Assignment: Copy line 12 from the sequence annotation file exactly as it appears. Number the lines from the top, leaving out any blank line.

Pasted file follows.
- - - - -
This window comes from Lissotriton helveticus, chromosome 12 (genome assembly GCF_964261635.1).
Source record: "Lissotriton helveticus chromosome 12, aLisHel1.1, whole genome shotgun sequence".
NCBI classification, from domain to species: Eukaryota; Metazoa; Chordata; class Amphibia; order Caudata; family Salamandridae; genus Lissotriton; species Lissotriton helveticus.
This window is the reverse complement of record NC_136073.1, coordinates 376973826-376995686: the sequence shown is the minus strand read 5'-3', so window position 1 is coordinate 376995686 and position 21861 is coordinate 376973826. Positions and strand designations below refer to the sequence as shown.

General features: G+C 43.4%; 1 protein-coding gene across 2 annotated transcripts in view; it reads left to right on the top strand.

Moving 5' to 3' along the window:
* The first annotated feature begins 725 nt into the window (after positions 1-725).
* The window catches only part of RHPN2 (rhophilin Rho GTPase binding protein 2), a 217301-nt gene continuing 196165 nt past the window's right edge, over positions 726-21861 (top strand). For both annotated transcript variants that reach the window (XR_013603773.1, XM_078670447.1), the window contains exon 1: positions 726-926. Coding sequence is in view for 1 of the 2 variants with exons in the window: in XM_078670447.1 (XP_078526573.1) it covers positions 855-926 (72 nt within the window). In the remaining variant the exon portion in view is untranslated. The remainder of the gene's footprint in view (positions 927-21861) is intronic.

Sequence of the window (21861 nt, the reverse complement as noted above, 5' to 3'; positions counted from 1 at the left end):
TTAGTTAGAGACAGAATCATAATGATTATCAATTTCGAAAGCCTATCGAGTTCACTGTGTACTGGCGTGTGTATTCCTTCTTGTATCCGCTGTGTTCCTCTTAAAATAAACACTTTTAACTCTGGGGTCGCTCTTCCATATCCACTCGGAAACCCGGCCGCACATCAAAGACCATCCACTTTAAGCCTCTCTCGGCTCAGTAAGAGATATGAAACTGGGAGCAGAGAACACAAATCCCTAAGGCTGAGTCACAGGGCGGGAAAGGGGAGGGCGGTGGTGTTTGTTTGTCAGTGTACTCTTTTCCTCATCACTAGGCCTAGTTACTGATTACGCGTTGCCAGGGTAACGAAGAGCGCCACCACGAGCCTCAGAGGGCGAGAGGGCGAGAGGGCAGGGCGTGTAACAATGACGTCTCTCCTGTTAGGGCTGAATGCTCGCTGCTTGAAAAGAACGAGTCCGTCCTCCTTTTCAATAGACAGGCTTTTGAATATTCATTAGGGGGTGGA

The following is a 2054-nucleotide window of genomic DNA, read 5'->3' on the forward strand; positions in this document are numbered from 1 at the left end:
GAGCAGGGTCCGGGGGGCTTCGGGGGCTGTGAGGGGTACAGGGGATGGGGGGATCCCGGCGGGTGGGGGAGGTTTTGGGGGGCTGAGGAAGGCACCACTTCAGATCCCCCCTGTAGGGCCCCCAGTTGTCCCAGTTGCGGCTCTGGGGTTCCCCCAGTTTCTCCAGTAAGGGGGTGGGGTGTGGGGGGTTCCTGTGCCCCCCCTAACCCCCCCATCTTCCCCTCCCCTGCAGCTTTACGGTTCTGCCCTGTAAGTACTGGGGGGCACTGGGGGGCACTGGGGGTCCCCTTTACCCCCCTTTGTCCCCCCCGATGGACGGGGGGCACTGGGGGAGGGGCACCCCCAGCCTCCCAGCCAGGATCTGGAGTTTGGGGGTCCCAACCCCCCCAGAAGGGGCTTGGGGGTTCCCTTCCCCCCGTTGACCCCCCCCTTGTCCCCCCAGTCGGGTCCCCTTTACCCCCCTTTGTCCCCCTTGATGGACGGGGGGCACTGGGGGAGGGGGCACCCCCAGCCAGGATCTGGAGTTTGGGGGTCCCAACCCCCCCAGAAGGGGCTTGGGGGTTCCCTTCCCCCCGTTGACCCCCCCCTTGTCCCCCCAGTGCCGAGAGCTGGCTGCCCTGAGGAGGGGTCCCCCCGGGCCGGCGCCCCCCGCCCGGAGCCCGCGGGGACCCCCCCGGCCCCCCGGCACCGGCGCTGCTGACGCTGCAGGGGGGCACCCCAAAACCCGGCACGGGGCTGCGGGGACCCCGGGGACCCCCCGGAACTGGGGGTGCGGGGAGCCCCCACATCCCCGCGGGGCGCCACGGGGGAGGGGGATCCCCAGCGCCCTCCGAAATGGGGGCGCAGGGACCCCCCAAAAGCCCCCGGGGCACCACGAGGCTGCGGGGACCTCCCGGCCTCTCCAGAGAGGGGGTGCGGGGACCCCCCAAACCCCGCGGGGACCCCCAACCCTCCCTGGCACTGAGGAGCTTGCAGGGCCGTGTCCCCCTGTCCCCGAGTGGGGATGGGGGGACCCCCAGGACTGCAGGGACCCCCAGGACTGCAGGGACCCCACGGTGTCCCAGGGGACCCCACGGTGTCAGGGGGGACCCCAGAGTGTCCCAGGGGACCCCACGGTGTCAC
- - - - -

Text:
GAGCAGGGTCCGGGGGGCTTCGGGGGCTGTGAGGGGTACAGGGGATGGGGGGATCCCGGCGGGTGGGGGAGGTTTTGGGGGGCTGAGGAAGGCACCACTTCAGATCCCCCCTGTAGGGCCCCCAGTTGTCCCAGTTGCGGCTCTGGGGTTCCCCCAGTTTCTCCAGTAAGGGGGTGGGGTGTGGGGGGTTCCTGTGCCCCCCCTAACCCCCCCATCTTCCCCTCCCCTGCAGCTTTACGGTTCTGCCCTGTAAGTACTGGGGGGCACTGGGGGGCACTGGGGGTCCCCTTTACCCCCCTTTGTCCCCCCCGATGGACGGGGGGCACTGGGGGAGGGGCACCCCCAGCCTCCCAGCCAGGATCTGGAGTTTGGGGGTCCCAACCCCCCCAGAAGGGGCTTGGGGGTTCCCTTCCCCCCGTTGACCCCCCCCTTGTCCCCCCAGTCGGGTCCCCTTTACCCCCCTTTGTCCCCCTTGATGGACGGGGGGCACTGGGGGAGGGGGCACCCCCAGCCAGGATCTGGAGTTTGGGGGTCCCAACCCCCCCAGAAGGGGCTTGGGGGTTCCCTTCCCCCCGTTGACCCCCCCCTTGTCCCCCCAGTGCCGAGAGCTGGCTGCCCTGAGGAGGGGTCCCCCCGGGCCGGCGCCCCCCGCCCGGAGCCCGCGGGGACCCCCCCGGCCCCCCGGCACCGGCGCTGCTGACGCTGCAGGGGGGCACCCCAAAACCCGGCACGGGGCTGCGGGGACCCCGGGGACCCCCCGGAACTGGGGGTGCGGGGAGCCCCCACATCCCCGCGGGGCGCCACGGGGGAGGGGGATCCCCAGCGCCCTCCGAAATGGGGGCGCAGGGACCCCCCAAAAGCCCCCGGGGCACCACGAGGCTGCGGGGACCTCCCGGCCTCTCCAGAGAGGGGGTGCGGGGACCCCCCAAACCCCGCGGGGACCCCCAACCCTCCCTGGCACTGAGGAGCTTGCAGGGCCGTGTCCCCCTGTCCCCGAGTGGGGATGGGGGGACCCCCAGGACTGCAGGGACCCCCAGGACTGCAGGGACCCCACGGTGTCCCAGGGGACCCCACGGTGTCAGGGGGGACCCCAGAGTGTCCCAGGGGACCCCACGGTGTCAC